Study Shows Steep Rise in Health Premiums
Posted on Sep 27, 2011
A new study shows that the cost of health insurance for many Americans rose sharply this year compared to previous years, exceeding average increases in workers’ wages and giving employers even more hesitation about hiring new people.
The study, released by the nonprofit Kaiser Family Foundation, shows that employers paid an average annual premium of $15,000 for family coverage for workers in 2011, a 9 percent increase over last year and more than twice what employers paid on average 10 years ago. —BF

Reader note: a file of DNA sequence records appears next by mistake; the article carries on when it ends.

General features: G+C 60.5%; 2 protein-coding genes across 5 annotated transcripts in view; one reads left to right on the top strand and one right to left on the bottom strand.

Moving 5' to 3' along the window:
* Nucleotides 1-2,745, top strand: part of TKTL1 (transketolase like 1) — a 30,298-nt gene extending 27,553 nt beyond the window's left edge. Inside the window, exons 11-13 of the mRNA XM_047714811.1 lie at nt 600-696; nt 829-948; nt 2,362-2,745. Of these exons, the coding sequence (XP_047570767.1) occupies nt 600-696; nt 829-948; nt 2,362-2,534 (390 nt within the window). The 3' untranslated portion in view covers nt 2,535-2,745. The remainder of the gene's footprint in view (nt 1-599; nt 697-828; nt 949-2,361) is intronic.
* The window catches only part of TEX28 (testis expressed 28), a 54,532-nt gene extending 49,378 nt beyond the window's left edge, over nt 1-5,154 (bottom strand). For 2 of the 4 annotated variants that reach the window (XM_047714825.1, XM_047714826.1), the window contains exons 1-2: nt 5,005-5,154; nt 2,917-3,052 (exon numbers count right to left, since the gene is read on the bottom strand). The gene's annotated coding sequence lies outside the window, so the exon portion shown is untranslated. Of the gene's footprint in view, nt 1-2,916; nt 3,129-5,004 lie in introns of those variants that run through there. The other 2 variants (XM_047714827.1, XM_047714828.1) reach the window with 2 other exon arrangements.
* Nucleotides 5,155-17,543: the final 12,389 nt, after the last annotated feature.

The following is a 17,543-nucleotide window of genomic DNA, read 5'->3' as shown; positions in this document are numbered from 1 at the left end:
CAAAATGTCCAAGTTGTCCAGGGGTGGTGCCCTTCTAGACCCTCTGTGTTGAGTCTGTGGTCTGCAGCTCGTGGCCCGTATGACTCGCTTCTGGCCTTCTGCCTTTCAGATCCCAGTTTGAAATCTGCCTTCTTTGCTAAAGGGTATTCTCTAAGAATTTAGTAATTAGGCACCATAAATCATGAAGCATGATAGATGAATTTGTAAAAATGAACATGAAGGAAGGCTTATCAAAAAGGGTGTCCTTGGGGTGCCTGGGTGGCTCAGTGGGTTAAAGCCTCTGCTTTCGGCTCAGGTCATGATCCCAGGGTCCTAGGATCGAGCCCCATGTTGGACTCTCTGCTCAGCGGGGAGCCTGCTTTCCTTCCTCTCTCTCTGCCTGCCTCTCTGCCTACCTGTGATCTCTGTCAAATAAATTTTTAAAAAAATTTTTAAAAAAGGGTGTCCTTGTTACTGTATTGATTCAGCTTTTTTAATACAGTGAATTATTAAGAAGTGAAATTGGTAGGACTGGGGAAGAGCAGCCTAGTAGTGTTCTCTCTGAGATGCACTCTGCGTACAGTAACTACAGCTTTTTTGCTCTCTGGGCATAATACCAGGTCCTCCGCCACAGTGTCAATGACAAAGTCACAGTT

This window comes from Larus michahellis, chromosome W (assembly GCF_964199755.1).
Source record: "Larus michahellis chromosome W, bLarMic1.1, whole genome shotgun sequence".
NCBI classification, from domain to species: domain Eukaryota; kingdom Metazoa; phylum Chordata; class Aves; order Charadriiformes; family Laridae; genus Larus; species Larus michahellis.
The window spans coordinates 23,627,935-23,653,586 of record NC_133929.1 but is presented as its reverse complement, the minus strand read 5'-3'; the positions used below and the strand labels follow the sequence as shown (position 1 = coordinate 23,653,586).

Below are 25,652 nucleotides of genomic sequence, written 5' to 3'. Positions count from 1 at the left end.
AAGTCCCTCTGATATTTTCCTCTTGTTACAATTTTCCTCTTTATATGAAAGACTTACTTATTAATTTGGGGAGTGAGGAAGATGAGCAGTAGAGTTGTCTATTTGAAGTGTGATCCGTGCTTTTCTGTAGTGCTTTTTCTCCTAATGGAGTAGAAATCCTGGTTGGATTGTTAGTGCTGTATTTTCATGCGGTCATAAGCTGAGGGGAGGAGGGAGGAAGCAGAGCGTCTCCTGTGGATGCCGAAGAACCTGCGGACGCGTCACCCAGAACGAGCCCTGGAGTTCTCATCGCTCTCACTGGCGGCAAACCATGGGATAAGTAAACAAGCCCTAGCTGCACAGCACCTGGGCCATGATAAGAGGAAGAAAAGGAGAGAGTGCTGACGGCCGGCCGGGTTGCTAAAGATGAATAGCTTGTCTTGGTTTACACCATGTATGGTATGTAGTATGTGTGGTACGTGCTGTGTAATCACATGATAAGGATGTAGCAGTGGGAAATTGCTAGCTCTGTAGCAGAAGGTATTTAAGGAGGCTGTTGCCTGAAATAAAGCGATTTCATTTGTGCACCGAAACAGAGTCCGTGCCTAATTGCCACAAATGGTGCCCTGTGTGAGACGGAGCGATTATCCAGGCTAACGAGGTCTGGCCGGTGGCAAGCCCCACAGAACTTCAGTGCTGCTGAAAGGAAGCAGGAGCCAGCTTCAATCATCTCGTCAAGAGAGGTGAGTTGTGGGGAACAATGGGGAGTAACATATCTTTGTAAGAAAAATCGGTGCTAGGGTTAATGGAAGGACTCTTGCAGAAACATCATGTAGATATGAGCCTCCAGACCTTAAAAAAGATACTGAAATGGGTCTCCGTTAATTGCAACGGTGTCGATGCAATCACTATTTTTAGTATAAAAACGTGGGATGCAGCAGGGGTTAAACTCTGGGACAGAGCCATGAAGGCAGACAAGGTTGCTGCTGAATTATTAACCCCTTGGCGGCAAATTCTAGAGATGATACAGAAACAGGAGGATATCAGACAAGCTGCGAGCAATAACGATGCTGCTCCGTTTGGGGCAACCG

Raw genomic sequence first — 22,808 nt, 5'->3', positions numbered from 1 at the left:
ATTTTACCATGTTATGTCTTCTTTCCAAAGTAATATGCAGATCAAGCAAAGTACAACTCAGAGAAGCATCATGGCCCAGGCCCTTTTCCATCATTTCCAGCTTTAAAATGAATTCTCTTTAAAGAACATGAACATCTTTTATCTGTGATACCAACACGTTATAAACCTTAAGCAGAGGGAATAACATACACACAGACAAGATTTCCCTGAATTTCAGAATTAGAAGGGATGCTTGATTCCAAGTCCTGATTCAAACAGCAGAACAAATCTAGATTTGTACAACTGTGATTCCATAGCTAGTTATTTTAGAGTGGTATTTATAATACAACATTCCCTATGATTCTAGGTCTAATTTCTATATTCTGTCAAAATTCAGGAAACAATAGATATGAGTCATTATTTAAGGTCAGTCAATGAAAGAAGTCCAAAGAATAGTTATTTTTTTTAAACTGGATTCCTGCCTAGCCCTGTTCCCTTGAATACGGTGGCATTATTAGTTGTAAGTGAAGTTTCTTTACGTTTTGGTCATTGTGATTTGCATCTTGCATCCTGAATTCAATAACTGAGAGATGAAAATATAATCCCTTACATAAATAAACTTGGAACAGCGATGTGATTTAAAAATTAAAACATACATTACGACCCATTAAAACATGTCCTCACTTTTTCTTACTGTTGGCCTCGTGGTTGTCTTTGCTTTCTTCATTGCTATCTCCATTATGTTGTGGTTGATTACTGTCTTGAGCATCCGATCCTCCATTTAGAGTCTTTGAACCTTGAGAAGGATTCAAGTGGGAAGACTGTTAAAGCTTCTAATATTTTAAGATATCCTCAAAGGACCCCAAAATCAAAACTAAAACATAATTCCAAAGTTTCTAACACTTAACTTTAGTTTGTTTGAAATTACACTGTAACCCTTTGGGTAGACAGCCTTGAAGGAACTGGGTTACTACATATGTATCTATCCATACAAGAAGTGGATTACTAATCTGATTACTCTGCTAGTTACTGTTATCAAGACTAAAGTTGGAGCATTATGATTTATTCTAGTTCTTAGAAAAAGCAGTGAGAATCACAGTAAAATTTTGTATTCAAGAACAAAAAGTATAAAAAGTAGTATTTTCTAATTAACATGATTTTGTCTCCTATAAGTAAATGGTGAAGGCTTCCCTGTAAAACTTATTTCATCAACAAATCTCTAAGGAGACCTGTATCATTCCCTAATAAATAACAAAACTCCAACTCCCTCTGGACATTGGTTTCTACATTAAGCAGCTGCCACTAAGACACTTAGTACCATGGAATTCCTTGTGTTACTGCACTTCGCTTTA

The New York Times:
The steep increase in rates is particularly unwelcome at a time when the economy is still sputtering and unemployment continues to hover at about 9 percent. Many businesses cite the high cost of coverage as a factor in their decision not to hire, and health insurance has become increasingly unaffordable for more Americans. Over all, the cost of family coverage has about doubled since 2001, when premiums averaged $7,061, compared with a 34 percent gain in wages over the same period.
How much the new federal health care law pushed by President Obama is affecting insurance rates remains a point of debate, with some analysts suggesting that insurers have raised prices in anticipation of new rules that would, in 2012, require them to justify any increase of more than 10 percent.
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